Your carrots will be ready to harvest from about 12 weeks or 3 months after you’ve sowed the seed. You don’t have to pick them at that point, because carrots store well by being left in the ground. However, this is a balancing act. The bigger the carrot the less taste it’s likely to have, but the thicker the carrot the better chance it has for retaining taste and moisture if storing for the longer term!
Its always a good idea to read the instructions on your seed packets as o when they’re likely to be ready too (don’t throw them away!) Carrots are ready to harvest when the tops of the root can be seen just above the soil line. Loosen the soil and pull gently. Use a trowel to break up the soil.
How to Grow Carrots in Containers FAQS
Here are the questions most people have about growing carrots in containers. If we haven’t answered one that you have, then ask us in the comments, or drop us an email.
What’s the best container to grow carrots in?
You can grow carrots in ANY container, so long as there are drainage holes in it to stop the compost becoming waterlogged. Carrot planter bags are great.
What is the depth of planter for carrots needed?
You’ll want a depth of at least 50 centimetres, to get a decent carrot length. These are the best carrot grow bags for carrots that we’ve found.
Can you grow carrots in a bag?
Yes! Carrots can easily be grown in a bag.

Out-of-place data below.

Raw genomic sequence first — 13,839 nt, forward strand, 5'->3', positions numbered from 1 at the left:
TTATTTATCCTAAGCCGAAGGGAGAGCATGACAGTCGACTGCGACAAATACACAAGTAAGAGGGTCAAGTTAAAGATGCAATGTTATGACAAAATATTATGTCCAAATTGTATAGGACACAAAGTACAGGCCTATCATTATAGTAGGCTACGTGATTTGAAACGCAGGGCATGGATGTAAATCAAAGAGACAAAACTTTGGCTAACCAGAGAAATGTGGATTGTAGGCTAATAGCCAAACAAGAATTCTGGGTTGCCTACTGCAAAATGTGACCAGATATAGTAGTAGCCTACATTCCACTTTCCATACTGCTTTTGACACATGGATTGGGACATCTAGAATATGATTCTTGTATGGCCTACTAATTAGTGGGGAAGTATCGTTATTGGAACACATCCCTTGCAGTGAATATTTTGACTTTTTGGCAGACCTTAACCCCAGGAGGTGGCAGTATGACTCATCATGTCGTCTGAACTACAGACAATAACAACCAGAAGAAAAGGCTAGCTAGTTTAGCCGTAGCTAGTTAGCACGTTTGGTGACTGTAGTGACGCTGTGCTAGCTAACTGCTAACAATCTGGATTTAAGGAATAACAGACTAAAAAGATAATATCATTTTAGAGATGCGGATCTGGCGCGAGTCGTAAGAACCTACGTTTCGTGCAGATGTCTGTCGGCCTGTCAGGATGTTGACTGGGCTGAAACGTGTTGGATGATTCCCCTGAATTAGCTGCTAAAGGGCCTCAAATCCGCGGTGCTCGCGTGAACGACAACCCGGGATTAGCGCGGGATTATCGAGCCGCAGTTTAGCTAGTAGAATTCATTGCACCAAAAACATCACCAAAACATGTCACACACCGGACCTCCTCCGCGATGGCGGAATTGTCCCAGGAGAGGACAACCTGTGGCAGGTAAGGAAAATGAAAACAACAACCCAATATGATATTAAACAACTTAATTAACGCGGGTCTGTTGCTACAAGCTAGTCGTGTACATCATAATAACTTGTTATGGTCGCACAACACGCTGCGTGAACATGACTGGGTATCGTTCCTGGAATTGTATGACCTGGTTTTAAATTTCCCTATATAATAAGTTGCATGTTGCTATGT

How often should carrots in a pot be watered?
You will need to water carrots that are growing in a pot regularly. Water at the soil level. If you water the leafy tops of the carrots then you could end up with rot problems. Make sure the soil is kept moist, especially if the carrots are situated in a sunny spot. If you’re planting carrots in July, you’ll want to keep a close eye on the moisture in the soil.
What’s the best compost or soil to grow carrots in?
The best compost for carrots in pots is a multi-purpose compost (read our post on suggestions here). This compost is good for carrot growth. If you’re growing the carrots in soil then make sure that there are no stones. Equally, make sure that any hard bits of soil or compost are broken up and loosen. When a carrot meets an obstruction is when the carrot becomes misshaped as it tries to grow round it!
Do my carrots need fertilizer or plant food?
If you’ve gone for good compost, then there should be nutrients in the compost that last 6-12 weeks. Carrots don’t necessarily need fertiliser or plant food though.
Can I reuse the compost from my carrots?
Yes, it’s absolutely possible to reuse the compost or soil in your post for either more carrots or other vegetables. Clear out any root tangles that might be left and if you’re going to reuse it for carrots, we’d suggest that you change it completely – perhaps put other vegetables in and mix with either more purchased compost, or enrich it with your own compost – read about making your own compost here.
What other fruit and vegetables can I grow in pots?
Try these other guides to growing in pots and containers
Final Words on growing carrots in pots
Growing carrots in pots makes it so easy to start a vegetable garden. If you have family, then giving the kids control over a pot each and competitive carrot growing could be the next activity that they get involved with. It’s also easy to control the environment when you’re growing vegetables in pots. Pests are less of a problem, so is waterlogging and its much easier to keep weeds under control too! Good luck, we hope you have a fabulous carrot harvest.LetsGrowCook is a participant in the Amazon Services LLC Associates Program, an affiliate advertising program designed to provide a means for sites to earn advertising fees by advertising and linking to amazon.com, amazon.co.uk, amazon.ca. Amazon and the Amazon logo are trademarks of Amazon.com, Inc. or its affiliates..